Sunday Herald Sun - Escape - - ASK THE TOUR GUIDE - CE­LESTE MITCHELL

Lonely Planet named it the world’s best re­gion to visit in 2018 and Belfast has an al­lure that runs deeper than its trou­bled past. “I can as­sure you that vis­it­ing the re­gion will be one of the most mem­o­rable as­pects of a trip to Ire­land,” says Back-Roads Tour­ing tour leader Breda O’Donoghue. “The soft lilt of the spo­ken word, the gen­eros­ity, kind­ness and pas­sion of a peo­ple that have en­dured and sur­vived a dif­fi­cult and re­cent pe­riod in their his­tory, will stir you and move you im­mea­sur­ably.”

Be­fore you go to Belfast, these are her tips:


For most vis­i­tors, there is lit­tle knowl­edge this is­land was di­vided po­lit­i­cally al­most 100 years ago and that, to­day, we re­main two dif­fer­ent en­ti­ties – the Re­pub­lic of Ire­land and North­ern Ire­land. Those who re­call some of the im­ages beamed across the world may still well ask whether or not there is still a “war” in Ire­land. Thank­fully, any hos­til­i­ties have now been con­fined to the his­tory books, al­low­ing for the seam­less, bor­der­less and trou­ble-free move­ment of peo­ple across the di­vide.


A must-do in Belfast is a visit to the Ti­tanic Quar­ter where you can ex­plore The Ti­tanic Ex­pe­ri­ence. As it is one of the busiest tourist des­ti­na­tions in Ire­land, I strongly rec­om­mend book­ing on­line.

Al­low any­thing be­tween 2.5 and four hours, and pos­si­bly longer, to dive into the his­tory of the city that earned it­self the name “Li­ne­nop­o­lis” and to ex­plore the jour­ney of the in­fa­mous Ti­tanic from its con­struc­tion to its tragic end. Al­though there are restau­rants in­side, there is noth­ing nicer on a good day than to pic­nic out­side on the wa­ter’s edge.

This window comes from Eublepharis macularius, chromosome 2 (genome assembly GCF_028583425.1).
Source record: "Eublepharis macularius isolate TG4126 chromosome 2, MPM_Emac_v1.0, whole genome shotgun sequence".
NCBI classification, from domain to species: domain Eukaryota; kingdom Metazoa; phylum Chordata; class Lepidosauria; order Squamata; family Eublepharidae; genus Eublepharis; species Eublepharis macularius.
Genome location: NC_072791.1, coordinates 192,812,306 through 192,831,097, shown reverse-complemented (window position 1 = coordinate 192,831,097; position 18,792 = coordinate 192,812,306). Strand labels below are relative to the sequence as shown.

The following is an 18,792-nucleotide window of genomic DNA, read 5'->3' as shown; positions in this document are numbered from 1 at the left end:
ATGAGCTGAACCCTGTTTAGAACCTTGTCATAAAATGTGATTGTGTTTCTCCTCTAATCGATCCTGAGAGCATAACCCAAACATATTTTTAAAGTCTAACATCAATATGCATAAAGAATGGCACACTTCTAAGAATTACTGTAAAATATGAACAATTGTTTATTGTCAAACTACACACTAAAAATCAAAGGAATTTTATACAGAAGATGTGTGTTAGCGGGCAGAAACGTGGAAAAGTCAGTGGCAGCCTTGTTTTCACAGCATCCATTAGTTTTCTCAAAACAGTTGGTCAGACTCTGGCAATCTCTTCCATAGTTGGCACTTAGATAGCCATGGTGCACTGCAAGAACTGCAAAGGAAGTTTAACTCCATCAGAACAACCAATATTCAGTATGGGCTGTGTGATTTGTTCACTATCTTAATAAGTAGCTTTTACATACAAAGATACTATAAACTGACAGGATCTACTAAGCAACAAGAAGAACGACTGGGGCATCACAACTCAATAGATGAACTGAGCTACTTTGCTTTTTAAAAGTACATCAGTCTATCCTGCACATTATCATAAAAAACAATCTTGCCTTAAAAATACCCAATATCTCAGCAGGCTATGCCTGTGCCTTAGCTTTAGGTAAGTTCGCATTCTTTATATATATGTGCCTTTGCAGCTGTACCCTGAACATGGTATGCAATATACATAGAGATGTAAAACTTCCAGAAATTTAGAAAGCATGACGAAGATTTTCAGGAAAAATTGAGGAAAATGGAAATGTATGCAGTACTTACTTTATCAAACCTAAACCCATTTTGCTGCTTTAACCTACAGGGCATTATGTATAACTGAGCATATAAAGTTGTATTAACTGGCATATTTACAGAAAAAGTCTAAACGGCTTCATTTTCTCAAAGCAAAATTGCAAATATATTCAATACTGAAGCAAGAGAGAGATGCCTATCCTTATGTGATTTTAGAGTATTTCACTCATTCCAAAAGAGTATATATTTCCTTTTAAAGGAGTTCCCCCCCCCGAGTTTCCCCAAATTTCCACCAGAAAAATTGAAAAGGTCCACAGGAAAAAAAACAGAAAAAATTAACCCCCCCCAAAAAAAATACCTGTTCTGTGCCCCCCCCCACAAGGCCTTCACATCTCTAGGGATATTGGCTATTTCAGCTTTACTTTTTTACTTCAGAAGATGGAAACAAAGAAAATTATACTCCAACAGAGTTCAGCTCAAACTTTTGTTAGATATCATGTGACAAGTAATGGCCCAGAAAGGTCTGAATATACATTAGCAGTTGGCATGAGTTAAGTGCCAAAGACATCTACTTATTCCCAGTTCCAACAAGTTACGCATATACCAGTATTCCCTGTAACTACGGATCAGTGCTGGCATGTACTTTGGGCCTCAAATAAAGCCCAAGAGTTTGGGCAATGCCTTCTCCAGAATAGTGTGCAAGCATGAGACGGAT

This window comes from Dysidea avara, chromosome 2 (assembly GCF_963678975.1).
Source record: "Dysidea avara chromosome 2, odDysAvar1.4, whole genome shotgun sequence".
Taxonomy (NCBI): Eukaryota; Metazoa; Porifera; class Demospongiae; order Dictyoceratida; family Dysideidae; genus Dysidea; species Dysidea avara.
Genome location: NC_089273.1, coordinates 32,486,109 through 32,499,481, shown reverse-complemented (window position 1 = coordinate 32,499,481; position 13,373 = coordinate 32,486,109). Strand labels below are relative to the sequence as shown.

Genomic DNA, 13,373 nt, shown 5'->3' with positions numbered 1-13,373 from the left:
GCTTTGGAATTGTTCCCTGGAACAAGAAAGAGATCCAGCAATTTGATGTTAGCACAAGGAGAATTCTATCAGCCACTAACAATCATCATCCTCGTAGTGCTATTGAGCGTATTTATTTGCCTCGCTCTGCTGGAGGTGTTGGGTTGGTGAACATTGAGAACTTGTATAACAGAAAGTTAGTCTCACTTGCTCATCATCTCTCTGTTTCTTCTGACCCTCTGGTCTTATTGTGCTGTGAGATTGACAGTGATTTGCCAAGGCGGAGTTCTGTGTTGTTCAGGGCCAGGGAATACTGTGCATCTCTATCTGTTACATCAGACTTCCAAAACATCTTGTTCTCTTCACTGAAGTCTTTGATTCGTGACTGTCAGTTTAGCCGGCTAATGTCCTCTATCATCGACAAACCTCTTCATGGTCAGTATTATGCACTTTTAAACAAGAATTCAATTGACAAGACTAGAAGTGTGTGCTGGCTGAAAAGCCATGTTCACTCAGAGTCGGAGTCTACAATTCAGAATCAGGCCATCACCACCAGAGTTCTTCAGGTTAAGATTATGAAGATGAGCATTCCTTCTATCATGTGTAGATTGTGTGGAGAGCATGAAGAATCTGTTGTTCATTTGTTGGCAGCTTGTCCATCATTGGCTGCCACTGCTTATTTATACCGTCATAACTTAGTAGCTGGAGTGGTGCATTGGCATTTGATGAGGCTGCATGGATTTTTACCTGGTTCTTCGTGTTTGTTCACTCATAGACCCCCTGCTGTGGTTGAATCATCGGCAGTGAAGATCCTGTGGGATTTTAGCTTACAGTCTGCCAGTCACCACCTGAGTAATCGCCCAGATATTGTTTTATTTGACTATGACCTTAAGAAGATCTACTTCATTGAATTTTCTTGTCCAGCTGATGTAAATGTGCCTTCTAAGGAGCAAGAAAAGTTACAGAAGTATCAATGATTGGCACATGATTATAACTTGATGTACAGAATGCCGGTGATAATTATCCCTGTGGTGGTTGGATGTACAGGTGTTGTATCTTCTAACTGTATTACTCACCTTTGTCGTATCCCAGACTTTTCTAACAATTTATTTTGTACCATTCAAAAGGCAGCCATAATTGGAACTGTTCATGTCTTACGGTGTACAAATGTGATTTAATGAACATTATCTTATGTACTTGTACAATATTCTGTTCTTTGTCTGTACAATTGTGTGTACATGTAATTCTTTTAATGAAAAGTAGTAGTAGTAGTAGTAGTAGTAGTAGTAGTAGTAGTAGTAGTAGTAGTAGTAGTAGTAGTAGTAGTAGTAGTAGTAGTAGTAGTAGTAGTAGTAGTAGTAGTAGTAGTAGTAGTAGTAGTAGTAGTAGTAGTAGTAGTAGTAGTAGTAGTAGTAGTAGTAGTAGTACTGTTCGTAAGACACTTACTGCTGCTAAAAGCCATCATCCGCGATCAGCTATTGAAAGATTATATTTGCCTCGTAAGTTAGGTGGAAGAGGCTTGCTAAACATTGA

The Ir­ish boast some of the best raw in­gre­di­ents for world-class cui­sine. Think farm­house cheeses, seafood, smoked salmon, lamb, beef, soda bread, po­tato cakes, ba­con and cab­bage.

You’ll find plenty of eat­ing houses in the Cathe­dral Quar­ter and one of my favourites has to be Graze – it’s un­pre­ten­tious, mod­est and great value for money. They also have a cock­tail bar up­stairs, per­fect for pre-din­ner drinks. After­wards, head to The John He­witt – a won­der­ful old-world pub of­fer­ing a very im­pres­sive pint of Guin­ness and live mu­sic most nights.


No trip to Belfast is com­plete with­out do­ing the eye-open­ing Black Taxi tour, tak­ing you through the trou­bled his­tory of Belfast.

Other fine at­trac­tions in­clude the Crum­lin Road Gaol, the Ul­ster Mu­seum and Botanic Gar­dens, Belfast Cas­tle, and the C.S Lewis Trail – a self-guided walk­ing trail to places that in­spired the au­thor.

Or, head to SKYTrek – a high-ropes course and zip line park where you can en­joy stu­pen­dous views of Belfast city at the Colin Glen For­est Park.


A drive along the Cause­way Coast takes in dra­matic coastal cliffs with un­spoilt beaches, his­toric cas­tles and sweet lit­tle vil­lages.

I sug­gest start­ing at the 800-year-old Car­rick­fer­gus Cas­tle and travel to Ire­land’s first World Her­itage Site, the Gi­ant’s Cause­way, pass­ing Car­rick-a-Rede rope bridge and the old­est li­censed whiskey dis­tillery in the world, Bush­mills.

For fans of Game of Thrones, which is ac­tu­ally made in Belfast, there are guided tours avail­able to key film­ing lo­ca­tions along the Cause­way Coast.


The cur­rency used is Bri­tish pounds but some banks pro­duce ban­knotes specif­i­cally for North­ern Ire­land which can be dif­fi­cult to ex­change once you leave, so swap them in a shop or bank.

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